Petitioner claims that his only involvement with the bond sales to Messrs. Lang and Hanbury took place during two trips to Florida which he made at Mr. Gelardi's behest. During the first trip, which took place on July 11, 1980, petitioner collected $100,000 from Mr. Hanbury and delivered MAC bond serial number 9C-1482 and two receipts signed by Mr. Gelardi. On that trip, petitioner also met with Mr. Lang and collected $40,000 from him. Petitioner claims to have given those funds, a total of $140,000, to Mr. Gelardi immediately upon his return to New York. During the second trip, which took place on August 1, 1980, petitioner received $115,000 from Mr. Lang. Petitioner claims to have given that money to Mr. Gelardi immediately upon his return to New York.
Petitioner denies that he ever gave Mr. Lang any MAC bonds or OCAN's. Petitioner acknowledges that he received a total of $155,000 from Mr. Lang, $40,000 on the first trip to Florida and $115,000 on the second, but denies that he received anything more from Mr. Lang. Specifically, he denies receiving $149,000 of the $304,000, the amount which respondent claims that petitioner received from Mr. Lang.
According to petitioner, in late September of 1980, Mr. Gelardi informed him that he was going to Florida to make a big purchase of jewelry and that, if petitioner needed to contact him, petitioner should place a classified advertisement in the Daily News. Several days later, Mr. Gelardi called petitioner and told him that his wife and her father had learned about the bonds and they were going to "take steps for an injunction". He suggested that petitioner contact his clients and tell them to dispose of the bonds to avoid being embroiled in his matrimonial problems. Petitioner states this was his last contact with Mr. Gelardi.
Following Mr. Gelardi's call, petitioner contacted Messrs. Kaplan, Meiseles, Luhrs, and Lubin and related to each of them what he had been told by Mr. Gelardi. Messrs. Meiseles and Luhrs told petitioner that they had already disposed of their bonds.
Mr. Albano contacted Messrs. Lang and Hanbury and told them of Mr. Gelardi's marital problems and suggested that they dispose of their bonds "incognito". After Mr. Albano's call Mr. Lang took steps to dispose of his two MAC bonds anonymously. He went to the Bahamas where he contacted Portfolio Management Services (PMS), a Bahamian corporation, using the alias "Bill Roberts". PMS instructed Mr. Lang to go to New York, deposit the two MAC bonds into PMS' account at Goldman Sachs, a securities dealer, and his account at First Miami Securities would later be credited with the proceeds of the sale.
On September 26, 1980, Mr. Lang, accompanied by petitioner, went to Goldman Sachs' office in New York City. Petitioner handled the deposit of the two MAC bonds into PMS' account while Mr. Lang waited in a sitting room. Petitioner was aware that PMS was a Bahamian corporation. Shortly thereafter, Mr. Lang's account at First Miami Securities was credited with the proceeds from the sale of the bonds.
After observing the success Mr. Lang had in cashing the MAC bonds, petitioner asked Mr. Lang if Messrs. Kaplan and Lubin could use the same arrangement to dispose of their MAC bonds. Mr. Lang agreed to allow the use of his account if they shared the expenses Mr. Lang had incurred using the PMS account.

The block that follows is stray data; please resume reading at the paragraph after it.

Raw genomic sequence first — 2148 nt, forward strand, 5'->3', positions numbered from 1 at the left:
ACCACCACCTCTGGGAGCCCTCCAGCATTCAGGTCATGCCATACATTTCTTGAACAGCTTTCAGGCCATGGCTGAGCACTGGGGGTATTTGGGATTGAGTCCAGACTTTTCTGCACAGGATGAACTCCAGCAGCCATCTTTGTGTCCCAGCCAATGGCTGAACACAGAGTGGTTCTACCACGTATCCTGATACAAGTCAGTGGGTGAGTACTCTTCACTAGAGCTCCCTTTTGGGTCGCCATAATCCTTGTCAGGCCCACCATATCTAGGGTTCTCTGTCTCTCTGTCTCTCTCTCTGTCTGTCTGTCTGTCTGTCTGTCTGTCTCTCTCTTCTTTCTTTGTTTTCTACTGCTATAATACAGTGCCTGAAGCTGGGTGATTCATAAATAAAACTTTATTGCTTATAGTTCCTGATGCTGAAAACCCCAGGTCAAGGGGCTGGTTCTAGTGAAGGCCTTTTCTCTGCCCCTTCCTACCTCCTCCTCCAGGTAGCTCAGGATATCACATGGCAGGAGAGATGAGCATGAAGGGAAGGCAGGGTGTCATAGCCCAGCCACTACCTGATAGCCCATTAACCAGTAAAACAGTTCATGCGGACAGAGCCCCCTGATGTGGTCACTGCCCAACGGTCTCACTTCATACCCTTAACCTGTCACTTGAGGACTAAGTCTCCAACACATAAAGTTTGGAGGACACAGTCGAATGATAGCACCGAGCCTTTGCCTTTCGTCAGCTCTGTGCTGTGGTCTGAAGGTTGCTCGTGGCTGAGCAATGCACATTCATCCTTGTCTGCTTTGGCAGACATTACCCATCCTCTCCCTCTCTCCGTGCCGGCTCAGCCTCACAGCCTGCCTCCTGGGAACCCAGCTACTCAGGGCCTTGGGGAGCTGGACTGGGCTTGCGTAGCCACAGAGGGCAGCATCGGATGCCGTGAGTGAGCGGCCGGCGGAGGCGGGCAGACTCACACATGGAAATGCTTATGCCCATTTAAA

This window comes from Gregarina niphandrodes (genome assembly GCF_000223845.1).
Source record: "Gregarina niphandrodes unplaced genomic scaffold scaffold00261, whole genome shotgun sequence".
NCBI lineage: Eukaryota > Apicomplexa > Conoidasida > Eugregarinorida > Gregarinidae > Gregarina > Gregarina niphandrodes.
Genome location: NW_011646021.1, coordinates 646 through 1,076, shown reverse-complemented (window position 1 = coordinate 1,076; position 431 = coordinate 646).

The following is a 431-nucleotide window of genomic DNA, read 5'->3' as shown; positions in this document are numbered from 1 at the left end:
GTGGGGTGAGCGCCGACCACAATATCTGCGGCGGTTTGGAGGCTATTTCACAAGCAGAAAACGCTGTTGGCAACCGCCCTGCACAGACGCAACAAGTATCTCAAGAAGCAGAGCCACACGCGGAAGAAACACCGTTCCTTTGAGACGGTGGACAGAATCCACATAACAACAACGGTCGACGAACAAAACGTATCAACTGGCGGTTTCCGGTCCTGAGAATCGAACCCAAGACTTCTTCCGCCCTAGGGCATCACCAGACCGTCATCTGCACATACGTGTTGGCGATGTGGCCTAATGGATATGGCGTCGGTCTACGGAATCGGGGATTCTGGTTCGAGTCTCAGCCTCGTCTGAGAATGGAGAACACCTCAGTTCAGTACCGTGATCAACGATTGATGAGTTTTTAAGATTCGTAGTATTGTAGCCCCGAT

On October 16, 1980, Mr. Kaplan and Mrs. Lubin (acting on behalf of her husband), accompanied by petitioner, went to Goldman Sachs. Petitioner deposited Mr. Kaplan's two MAC bonds and Mr. Lubin's one MAC bond into PMS' account at Goldman Sachs while Mr. Kaplan and Mrs. Lubin waited in another room. Petitioner instructed Goldman Sachs to cash the MAC bonds and purchase bonds of comparable quality. Later, Triborough Bridge and Tunnel Authority of New York bonds in the principal amount of $240,000 were sent to Mr. Lang's account at First Miami Securities, and Mr. Lang forwarded them to Mr. Kaplan. Mr. Kaplan kept bonds in the principal amount of $160,000 and he sent bonds in the principal amount of $80,000 to Mrs. Lubin. Mr. Lang charged Mr. Kaplan and Mrs. Lubin for the use of his account.
Soon thereafter, petitioner states that he discovered that his Gelardi file was missing. Subsequently, on October 23, 1980, and November 11, 1980, petitioner placed classified advertisements in the Daily News which stated "JG please get in touch with LL". Mr. Gelardi had told petitioner to place such an advertisement to get in touch with him. Petitioner did not receive a response from those advertisements.
Petitioner states that he took a number of other steps to find Mr. Gelardi, including hiring a private investigator. The investigator discovered a Mr. John L. Gelardi living at the address on the driver's license which Mr. Gelardi had given to petitioner. On March 17, 1981, petitioner sent a certified letter addressed to Mr. Gelardi at that address. Petitioner received a response from an attorney, Philip Axelrod, who refused to produce Mr. Gelardi for visual inspection and threatened to go to the bar association if petitioner continued to harass his client. Eventually, it became clear that the Mr. Gelardi at that address was not the person whom petitioner had represented. Petitioner has never located his client, Mr. Gelardi.